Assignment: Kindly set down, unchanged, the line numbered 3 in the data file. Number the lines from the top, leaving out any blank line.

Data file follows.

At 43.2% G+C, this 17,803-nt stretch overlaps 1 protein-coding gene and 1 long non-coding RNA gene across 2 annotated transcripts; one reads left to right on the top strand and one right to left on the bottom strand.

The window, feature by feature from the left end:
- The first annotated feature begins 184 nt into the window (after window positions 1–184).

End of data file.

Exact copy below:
- The first annotated feature begins 184 nt into the window (after window positions 1–184).